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The Power of Can't

(A Change Management Article)

There have been a number of articles written on the power the word "can’t" exercises on those who have been the recipients of such conversations. "Can’t" disempowers, encourages weakness, spawns cowardice, and removes choice. All these observations are true, which drive us to remove "can’t" from our vocabulary.

However, sometimes the word "can’t", can have the opposite effect. When we are told we can’t sit in a certain location or achieve a certain goal, we often decide to face the challenge and overcome. Whether out of rebellion or justice, we choose to rise to the challenge.

Herb Brooks, coach of the US Hockey Team at the 1980 Olympics, used the idea of can’t to motivate his players in a pre-game speech prior to meeting the USSR in the championship game.

“Great moments are born from great opportunity. And that's what you have here tonight, boys. That's what you've earned here, tonight. One game. If we played 'em 10 times, they might win nine. But not this game. Not tonight. Tonight, we skate with 'em. Tonight, we stay with 'em, and we shut them down because we can! Tonight, we are the greatest hockey team in the world. You were born to be hockey players—every one of ya. And you were meant to be here tonight. This is your time. Their time—is done. It's over. I'm sick and tired of hearin' about what a great hockey team the Soviets have. … This is your time!!” Brooks

His team had been bombarded by the message that they weren’t fast enough, strong enough, good enough. Yet he turned that "can’t" message into a message of "will."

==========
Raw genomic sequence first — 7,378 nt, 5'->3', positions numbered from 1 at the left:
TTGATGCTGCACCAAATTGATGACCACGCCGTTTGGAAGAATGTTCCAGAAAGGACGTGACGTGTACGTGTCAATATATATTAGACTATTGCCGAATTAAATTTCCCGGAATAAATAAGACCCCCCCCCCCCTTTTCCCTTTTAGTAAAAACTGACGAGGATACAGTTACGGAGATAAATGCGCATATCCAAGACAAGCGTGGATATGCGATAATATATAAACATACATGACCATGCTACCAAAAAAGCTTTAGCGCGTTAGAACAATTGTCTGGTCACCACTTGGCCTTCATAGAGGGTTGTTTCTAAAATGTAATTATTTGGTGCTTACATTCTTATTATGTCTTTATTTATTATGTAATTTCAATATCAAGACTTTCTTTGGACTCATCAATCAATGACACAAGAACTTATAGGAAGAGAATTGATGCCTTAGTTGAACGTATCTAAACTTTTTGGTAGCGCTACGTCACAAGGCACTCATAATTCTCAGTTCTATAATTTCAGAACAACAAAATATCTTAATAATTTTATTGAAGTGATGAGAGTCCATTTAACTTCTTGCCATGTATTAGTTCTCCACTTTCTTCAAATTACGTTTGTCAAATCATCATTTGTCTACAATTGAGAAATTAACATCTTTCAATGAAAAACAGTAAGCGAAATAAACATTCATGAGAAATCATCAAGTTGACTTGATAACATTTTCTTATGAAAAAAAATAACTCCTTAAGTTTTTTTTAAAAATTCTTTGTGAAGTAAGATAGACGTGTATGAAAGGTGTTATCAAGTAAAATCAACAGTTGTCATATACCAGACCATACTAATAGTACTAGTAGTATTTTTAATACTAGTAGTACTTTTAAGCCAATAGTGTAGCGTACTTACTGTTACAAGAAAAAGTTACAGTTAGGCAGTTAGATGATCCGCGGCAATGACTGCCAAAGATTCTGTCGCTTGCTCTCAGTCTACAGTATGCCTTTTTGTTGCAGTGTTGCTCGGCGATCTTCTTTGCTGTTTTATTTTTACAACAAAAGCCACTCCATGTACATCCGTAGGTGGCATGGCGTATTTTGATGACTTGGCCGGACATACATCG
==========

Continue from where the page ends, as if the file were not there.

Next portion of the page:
Often we are surrounded by messages that make us small. “You can’t….” “No one ever has….” “You will never….” “You aren’t ….” These messages if allowed to take root, ground us to a false truth. To this message Winston Churchill gives us sound advice.

"Never give in. Never give in. Never, never, never, never--in nothing, great or small, large or petty--never give in, except to convictions of honor and good sense. Never yield to force. Never yield to the apparently overwhelming might of the enemy.”Churchill

The final step is to answer the question "why?" Why do we dare to challenge the preexisting status quo, the way things have always been done? John F. Kennedy grants us advice.

“We choose to go to the Moon! ... We choose to go to the Moon in this decade and do the other things, not because they are easy, but because they are hard; because that goal will serve to organize and measure the best of our energies and skills, because that challenge is one that we are willing to accept, one we are unwilling to postpone, and one we intend to win ....” JFK

To those who surround us, that say to us, “You can’t.” Remember, they are just the motivation to accomplish the impossible, to be the first in your family to go to university, to attain a degree, and to want more for your children than picking crops on a farm in Mississippi.

Change is on the other side of the locked door. Innovation is the glimpse we see through the crack. Victory is our ability to go where others "can’t."

© 2018 Barry Robbins, Silver Bear Solutions

Contact The Author

Barry Robbins is an IT Executive with a strong record of success in transforming IT organizations by envisioning, developing, and implementing IT business solutions.


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